Der neue SPIEGEL ist da! Im Titelartikel geht es um den schweren Schaden, den US-Präsident Trump dem transatlantischen Verhältnis zugefügt hat. Außerdem im Heft: Wie leicht es ist, in Hotelzimmer einzubrechen. Ab morgen am Kiosk, digital jetzt hier: https://t.co/q7A0AVf6yd pic.twitter.com/DWVOTtrncj
— DER SPIEGEL (@DerSPIEGEL) May 11, 2018
Der Spiegel’s editors have sussed out the Trump Doctrine. That the President expects that he, and as an extension of himself the US, will be treated “fairly or else”. From Der Spiegel’s Klaus Brinkbaumer:
The most shocking realization, however, is one that affects us directly: The West as we once knew it no longer exists. Our relationship to the United States cannot currently be called a friendship and can hardly be referred to as a partnership. President Trump has adopted a tone that ignores 70 years of trust. He wants punitive tariffs and demands obedience. It is no longer a question as to whether Germany and Europe will take part in foreign military interventions in Afghanistan or Iraq. It is now about whether trans-Atlantic cooperation on economic, foreign and security policy even exists anymore. The answer: No. It is impossible to overstate what Trump has dismantled in the last 16 months. Europe has lost its protective power. It has lost its guarantor of joint values. And it has lost the global political influence that it was only able to exert because the U.S. stood by its side. And what will happen in the remaining two-and-a-half years (or six-and-a-half years) of Trump’s leadership? There is plenty of time left for further escalation.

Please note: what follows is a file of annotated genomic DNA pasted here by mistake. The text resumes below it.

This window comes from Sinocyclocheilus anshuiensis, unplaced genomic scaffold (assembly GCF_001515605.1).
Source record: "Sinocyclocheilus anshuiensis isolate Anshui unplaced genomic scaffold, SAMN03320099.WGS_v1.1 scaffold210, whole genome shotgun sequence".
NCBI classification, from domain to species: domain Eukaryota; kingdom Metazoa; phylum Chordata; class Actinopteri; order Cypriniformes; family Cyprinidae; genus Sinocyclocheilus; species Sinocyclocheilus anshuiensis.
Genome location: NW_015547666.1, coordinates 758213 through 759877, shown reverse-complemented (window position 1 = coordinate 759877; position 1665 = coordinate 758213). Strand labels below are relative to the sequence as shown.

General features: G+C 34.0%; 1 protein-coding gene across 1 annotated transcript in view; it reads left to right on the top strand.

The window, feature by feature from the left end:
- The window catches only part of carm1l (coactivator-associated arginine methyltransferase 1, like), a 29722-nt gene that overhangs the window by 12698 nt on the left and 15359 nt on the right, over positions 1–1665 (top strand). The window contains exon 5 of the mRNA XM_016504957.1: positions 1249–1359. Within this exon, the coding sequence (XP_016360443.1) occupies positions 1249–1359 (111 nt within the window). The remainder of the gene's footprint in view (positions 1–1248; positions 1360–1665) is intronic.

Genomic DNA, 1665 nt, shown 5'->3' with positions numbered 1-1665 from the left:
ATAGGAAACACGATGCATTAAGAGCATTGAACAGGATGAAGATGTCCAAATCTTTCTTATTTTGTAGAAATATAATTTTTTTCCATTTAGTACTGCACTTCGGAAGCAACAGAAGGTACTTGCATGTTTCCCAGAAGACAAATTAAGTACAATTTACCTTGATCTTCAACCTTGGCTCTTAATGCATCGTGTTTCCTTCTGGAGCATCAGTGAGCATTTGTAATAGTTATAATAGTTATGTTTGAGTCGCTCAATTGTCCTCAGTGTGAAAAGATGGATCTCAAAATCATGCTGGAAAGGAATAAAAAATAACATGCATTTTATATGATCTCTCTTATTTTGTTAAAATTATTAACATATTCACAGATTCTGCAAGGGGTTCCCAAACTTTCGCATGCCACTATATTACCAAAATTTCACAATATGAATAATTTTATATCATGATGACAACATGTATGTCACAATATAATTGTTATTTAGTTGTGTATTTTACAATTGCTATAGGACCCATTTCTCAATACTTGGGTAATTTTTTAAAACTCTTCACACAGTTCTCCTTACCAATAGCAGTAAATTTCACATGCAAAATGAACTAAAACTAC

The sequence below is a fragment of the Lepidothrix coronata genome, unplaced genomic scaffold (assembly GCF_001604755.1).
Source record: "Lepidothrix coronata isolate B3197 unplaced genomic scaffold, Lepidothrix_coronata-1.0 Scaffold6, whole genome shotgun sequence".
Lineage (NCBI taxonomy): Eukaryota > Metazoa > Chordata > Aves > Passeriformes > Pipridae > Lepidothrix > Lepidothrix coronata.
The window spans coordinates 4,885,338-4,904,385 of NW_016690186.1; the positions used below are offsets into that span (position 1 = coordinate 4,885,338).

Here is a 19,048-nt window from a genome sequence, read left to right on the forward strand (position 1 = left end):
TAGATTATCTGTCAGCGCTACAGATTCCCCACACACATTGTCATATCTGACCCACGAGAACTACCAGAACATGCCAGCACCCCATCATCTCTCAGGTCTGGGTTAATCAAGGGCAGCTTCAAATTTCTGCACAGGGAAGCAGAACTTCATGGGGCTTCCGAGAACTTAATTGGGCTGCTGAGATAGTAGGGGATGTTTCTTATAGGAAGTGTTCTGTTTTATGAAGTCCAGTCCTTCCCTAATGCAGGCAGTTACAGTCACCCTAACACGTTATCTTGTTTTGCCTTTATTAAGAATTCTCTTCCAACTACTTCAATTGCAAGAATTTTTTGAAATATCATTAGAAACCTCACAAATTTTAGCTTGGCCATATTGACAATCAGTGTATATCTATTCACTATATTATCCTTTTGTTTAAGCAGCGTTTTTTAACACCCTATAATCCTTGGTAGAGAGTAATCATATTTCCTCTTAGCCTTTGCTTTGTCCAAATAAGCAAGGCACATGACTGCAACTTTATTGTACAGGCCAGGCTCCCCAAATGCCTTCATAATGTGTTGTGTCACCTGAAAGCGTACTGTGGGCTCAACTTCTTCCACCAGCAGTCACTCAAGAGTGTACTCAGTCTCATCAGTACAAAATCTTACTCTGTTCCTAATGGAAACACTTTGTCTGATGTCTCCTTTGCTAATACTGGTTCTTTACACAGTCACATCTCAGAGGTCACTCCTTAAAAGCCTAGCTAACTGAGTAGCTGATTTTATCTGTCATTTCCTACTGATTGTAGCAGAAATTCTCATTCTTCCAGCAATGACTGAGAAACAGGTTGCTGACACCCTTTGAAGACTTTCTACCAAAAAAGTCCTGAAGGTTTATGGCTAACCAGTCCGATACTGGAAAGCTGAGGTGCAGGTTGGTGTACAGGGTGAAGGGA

Every Wednesday at 11:30 a.m., senior DER SPIEGEL editors gather to discuss the lead editorial of the week and ultimately, the meeting seeks to address the question: “What now?” Simply describing a problem isn’t enough, a good editorial should point to potential solutions. It has rarely been as quiet as during this week’s meeting.
Europe should begin preparing for a post-Trump America and seek to avoid provoking Washington until then. It can demonstrate to Iran that it wishes to hold on to the nuclear deal and it can encourage mid-sized companies without American clients to continue doing business with Iranian partners. Perhaps the EU will be able to find ways to protect larger companies. Europe should try to get the United Nations to take action, even if it would only be symbolic given that the U.S. holds a Security Council veto. For years, Europe has been talking about developing a forceful joint foreign policy, and it has become more necessary than ever. But what happens then?
The difficulty will be finding a balance between determination and tact. Triumphant anti-Americanism is just as dangerous as defiance. But subjugation doesn’t lead anywhere either – because Europe cannot support policies that it finds dangerous. Donald Trump also has nothing but disdain for weakness and doesn’t reward it.
Clever resistance is necessary, as sad and absurd as that may sound. Resistance against America.
Combine this with Chancellor Merkel’s recent statements,
#BREAKING Europe can no longer rely on US 'to protect it': Merkel
— AFP news agency (@AFP) May 10, 2018
The times in which we could completely depend on others are on the way out. I’ve experienced that in the last few days.